Claire Boyles, Fiction


Whiting Awards 2022

Claire Boyles. Photograph by Beowulf Sheehan.

Claire Boyles is a writer, teacher, and former sustainable farmer whose collection of stories, Site Fidelity, has been longlisted for the 2022 PEN America/Robert W. Bingham Prize. Her writing has appeared in Virginia Quarterly Review, Kenyon Review, and Boulevard, among others. She lives in Loveland, Colorado.


From “Alto Cumulus Standing Lenticulars”:

Ruth caught the sliver of new moon surrounded by wispy, long clouds. Ruth tried to name them. Cirrus? Cumulus? She couldn’t pin them down, and if the angels were gossiping with her dead ancestors about her current predicament, she didn’t want to know. The stars were coming in bright against the darkening skyline but seemed in motion, as if they were being drawn in real time by frantic Spirograph. Bad enough the other children had to be from Vegas. This baby would be from nowhere, a ghost-town baby, born on top of a fossil. She could not take back any of the decisions that had led her here. This is where she found herself, so this is where her baby would be born.

“We have to get you to a hospital.” He didn’t look up. His concern was directed toward his boots.

“There’s no time.” Ruth wriggled out of her nylons and dropped into a squat. She rested her forehead against the beam of the fossil pavilion. The pressure was somehow soothing, and it allowed her to balance without using her hands.

She breathed into her body’s gathering, bearing down in her womb, trying to maneuver her rib cage lower, pulling her neck downward until it felt there was nothing at all between her chest and her chin. She tried to relax. She’d done this three times already. If she were in the hospital, she’d have a nurse to coach her. Here in the desert, she’d have to be her own nurse. At the peak of the contraction she reached her right hand up and into herself, screaming her wild misery into the night but willing her hand to be gentle, gentle, as she pulled, lightly, lightly, down on her child’s shoulder. The head cleared and the rest of the child dropped. Ruth held it with both hands, pushing her forehead into the beam so that she would not fall, would not lose her grip. Behind her, she heard a tremendous flopping thump.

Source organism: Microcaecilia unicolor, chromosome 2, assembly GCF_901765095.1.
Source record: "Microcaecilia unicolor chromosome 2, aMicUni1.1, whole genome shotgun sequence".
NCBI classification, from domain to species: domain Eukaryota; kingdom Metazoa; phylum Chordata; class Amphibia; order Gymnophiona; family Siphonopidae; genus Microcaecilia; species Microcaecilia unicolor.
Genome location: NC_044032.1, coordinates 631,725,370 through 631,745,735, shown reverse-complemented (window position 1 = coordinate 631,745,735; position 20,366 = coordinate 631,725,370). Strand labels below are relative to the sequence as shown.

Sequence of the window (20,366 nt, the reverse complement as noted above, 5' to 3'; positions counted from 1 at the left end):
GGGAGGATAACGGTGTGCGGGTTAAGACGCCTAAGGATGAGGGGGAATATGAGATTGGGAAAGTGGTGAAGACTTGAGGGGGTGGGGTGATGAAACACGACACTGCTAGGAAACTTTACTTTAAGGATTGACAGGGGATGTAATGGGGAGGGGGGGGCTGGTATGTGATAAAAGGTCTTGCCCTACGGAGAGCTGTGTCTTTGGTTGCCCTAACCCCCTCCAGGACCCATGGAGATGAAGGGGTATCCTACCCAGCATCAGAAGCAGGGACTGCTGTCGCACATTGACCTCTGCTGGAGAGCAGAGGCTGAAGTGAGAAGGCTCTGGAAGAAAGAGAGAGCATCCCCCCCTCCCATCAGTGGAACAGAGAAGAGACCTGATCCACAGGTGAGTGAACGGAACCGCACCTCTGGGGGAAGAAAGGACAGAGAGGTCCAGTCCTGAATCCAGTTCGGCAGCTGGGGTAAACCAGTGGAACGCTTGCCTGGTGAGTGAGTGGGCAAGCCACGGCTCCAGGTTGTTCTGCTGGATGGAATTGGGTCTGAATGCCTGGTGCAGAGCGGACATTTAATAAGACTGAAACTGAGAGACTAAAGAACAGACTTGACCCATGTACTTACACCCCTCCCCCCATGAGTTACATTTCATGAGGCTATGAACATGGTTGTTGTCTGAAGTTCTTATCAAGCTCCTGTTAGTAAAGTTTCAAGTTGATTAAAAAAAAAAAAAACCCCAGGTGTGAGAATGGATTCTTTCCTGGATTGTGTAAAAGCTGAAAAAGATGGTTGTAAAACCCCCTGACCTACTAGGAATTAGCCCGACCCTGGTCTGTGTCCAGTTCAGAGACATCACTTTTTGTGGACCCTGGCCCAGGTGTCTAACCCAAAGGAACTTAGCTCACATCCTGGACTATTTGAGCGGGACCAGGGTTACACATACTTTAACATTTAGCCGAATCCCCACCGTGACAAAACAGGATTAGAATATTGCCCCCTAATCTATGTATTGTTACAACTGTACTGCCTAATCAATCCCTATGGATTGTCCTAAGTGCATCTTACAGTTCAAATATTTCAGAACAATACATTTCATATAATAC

The boy was blue, wrapped in his own umbilical. Ruth made short work of unwrapping it, of clearing the clotted white mucus from the baby’s nose and mouth. She turned to ask Allen for his ranger’s shirt, for anything to wrap the child in, but Allen was still crumpled in a full faint. She took off her own state park sweater, wrapped her baby tight against the chill. When she heard his indignant, hungry cries, she put her back against the beam and started crying herself, shivering on the cool desert ground. The baby rooted against her belly as she waited to deliver the placenta. Beyond his newborn head, she could see the full glory of Orion’s Belt. Something in the center of the constellation was flashing on and off, or maybe it was distant lightning from a threatening storm, or it was just the way she saw everything differently through her tears.